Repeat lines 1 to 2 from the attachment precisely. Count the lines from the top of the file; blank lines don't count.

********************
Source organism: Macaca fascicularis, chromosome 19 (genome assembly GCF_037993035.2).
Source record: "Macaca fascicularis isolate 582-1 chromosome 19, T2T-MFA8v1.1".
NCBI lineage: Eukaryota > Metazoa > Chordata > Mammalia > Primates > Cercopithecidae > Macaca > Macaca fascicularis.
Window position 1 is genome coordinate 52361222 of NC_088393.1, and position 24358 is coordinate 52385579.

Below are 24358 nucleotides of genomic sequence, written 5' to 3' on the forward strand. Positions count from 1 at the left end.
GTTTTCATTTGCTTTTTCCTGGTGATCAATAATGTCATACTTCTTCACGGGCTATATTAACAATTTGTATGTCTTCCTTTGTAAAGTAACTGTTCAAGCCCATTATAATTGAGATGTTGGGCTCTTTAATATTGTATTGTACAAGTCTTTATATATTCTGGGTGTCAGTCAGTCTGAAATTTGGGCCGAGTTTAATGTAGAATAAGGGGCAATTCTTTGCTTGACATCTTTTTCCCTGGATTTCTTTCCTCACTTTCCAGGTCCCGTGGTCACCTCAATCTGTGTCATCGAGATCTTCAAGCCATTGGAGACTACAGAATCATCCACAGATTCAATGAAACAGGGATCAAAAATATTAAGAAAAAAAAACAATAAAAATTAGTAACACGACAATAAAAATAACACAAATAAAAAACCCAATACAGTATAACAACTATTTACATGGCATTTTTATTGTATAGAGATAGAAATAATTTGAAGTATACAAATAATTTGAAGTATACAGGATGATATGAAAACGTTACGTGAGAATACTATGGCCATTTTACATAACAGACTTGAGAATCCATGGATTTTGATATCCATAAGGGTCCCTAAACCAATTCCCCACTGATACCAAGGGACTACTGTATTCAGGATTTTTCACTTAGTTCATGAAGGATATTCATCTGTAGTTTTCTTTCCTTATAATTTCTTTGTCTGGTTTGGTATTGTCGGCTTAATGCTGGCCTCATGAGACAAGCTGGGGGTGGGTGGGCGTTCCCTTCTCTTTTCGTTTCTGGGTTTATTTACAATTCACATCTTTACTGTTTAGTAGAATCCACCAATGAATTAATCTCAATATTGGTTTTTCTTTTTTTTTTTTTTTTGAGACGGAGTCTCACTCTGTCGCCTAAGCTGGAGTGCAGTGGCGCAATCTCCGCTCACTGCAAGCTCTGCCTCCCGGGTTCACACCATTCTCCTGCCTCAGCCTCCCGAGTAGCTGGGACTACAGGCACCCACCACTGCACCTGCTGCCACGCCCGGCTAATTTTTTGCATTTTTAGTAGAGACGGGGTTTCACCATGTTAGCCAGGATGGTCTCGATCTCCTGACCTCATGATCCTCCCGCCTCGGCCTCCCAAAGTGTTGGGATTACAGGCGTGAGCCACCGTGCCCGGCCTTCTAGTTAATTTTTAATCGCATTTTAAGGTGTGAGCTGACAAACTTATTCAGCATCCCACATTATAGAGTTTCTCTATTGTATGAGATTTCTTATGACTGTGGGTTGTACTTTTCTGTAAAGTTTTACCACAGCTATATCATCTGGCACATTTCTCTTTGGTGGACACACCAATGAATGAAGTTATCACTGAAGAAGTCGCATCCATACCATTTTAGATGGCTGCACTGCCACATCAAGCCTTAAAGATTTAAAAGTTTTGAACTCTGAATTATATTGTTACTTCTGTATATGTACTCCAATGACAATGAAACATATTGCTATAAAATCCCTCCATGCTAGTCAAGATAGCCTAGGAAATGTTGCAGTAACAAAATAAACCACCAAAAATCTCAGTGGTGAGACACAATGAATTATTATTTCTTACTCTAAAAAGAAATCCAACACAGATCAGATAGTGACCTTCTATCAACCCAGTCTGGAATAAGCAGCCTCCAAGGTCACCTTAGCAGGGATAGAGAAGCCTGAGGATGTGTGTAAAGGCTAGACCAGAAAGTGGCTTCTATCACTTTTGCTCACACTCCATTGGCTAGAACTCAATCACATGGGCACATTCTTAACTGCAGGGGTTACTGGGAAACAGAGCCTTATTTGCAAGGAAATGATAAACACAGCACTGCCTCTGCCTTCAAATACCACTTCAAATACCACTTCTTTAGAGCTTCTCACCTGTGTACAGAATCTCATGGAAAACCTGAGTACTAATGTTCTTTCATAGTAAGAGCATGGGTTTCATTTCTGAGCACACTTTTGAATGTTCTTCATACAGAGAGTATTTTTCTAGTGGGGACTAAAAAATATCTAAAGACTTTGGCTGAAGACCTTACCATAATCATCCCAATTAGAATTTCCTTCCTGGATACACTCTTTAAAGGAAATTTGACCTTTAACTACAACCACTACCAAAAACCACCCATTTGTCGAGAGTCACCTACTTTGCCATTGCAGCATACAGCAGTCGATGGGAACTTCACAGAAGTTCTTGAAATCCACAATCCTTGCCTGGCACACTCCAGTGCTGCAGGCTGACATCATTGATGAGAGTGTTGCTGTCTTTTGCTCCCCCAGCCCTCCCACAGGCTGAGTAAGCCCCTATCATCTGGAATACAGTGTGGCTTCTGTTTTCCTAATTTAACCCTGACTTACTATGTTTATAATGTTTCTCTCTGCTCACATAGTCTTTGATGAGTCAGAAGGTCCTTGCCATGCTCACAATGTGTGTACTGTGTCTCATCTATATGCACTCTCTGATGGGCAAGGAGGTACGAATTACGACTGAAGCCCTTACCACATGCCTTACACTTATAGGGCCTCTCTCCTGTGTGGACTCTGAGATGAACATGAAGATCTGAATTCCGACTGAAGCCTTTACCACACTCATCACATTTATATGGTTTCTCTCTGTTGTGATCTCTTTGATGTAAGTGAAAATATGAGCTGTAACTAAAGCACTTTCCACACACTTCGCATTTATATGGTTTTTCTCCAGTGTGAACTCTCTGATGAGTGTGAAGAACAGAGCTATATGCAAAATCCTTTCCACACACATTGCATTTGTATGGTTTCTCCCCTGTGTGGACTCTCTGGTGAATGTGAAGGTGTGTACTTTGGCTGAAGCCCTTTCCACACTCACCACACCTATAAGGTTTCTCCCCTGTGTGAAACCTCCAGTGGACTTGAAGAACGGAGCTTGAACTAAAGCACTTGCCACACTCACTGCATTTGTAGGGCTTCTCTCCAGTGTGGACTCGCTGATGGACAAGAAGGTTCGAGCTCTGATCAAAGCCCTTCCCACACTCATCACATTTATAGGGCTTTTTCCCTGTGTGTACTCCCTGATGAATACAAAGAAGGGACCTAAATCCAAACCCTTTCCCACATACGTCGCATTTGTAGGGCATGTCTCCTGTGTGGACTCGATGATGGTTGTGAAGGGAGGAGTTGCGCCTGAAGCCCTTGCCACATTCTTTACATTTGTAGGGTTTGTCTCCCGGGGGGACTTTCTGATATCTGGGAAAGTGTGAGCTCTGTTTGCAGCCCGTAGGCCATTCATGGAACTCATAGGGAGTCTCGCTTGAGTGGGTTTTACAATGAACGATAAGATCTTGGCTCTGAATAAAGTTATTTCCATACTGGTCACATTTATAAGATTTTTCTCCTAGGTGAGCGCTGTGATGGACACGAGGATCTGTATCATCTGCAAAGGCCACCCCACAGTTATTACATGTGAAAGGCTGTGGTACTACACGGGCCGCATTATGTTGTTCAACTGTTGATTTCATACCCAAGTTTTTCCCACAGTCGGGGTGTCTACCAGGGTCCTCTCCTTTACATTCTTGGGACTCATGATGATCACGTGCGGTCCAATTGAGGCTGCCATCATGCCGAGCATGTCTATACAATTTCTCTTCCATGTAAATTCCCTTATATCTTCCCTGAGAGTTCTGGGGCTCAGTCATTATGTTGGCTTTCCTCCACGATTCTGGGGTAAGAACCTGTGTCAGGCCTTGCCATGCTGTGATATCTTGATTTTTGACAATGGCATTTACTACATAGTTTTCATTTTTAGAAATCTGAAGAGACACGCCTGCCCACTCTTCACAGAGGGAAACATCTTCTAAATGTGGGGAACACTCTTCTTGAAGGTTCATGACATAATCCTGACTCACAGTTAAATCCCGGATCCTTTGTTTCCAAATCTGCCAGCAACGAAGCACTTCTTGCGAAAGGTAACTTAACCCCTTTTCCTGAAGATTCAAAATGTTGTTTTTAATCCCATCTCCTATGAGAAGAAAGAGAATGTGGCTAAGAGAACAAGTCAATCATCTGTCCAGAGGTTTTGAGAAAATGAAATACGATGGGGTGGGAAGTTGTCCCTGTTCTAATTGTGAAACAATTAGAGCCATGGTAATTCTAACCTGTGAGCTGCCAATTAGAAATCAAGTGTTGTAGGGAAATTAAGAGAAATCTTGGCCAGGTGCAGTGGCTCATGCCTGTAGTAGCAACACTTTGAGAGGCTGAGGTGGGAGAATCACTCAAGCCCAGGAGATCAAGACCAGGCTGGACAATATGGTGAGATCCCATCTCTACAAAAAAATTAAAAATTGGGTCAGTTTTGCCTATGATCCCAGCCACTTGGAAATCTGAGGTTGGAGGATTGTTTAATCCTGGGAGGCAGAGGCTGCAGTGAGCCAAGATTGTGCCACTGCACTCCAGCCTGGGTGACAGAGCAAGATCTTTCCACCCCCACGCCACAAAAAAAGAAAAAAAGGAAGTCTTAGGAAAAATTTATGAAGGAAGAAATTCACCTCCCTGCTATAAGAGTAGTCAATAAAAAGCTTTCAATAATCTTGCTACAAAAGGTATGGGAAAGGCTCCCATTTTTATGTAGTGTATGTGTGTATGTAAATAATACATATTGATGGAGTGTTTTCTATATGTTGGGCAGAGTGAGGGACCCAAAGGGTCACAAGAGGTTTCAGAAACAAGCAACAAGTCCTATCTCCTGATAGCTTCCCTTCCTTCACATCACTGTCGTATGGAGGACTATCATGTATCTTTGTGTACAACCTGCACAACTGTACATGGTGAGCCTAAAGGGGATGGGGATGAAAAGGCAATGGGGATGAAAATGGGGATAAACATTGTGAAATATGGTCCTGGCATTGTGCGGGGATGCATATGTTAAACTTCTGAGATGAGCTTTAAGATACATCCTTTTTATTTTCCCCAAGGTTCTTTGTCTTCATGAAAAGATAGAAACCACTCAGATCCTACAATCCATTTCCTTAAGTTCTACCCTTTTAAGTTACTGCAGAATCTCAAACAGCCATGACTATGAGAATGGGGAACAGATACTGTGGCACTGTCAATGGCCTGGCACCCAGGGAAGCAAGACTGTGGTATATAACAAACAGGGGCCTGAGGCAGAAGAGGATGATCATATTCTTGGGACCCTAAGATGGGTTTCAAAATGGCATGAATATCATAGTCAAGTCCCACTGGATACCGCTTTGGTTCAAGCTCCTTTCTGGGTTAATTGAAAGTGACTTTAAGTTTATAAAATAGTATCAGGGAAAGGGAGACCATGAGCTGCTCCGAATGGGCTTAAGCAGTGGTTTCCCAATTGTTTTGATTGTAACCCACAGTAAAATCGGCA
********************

Source organism: Macaca fascicularis, chromosome 19 (genome assembly GCF_037993035.2).
Source record: "Macaca fascicularis isolate 582-1 chromosome 19, T2T-MFA8v1.1".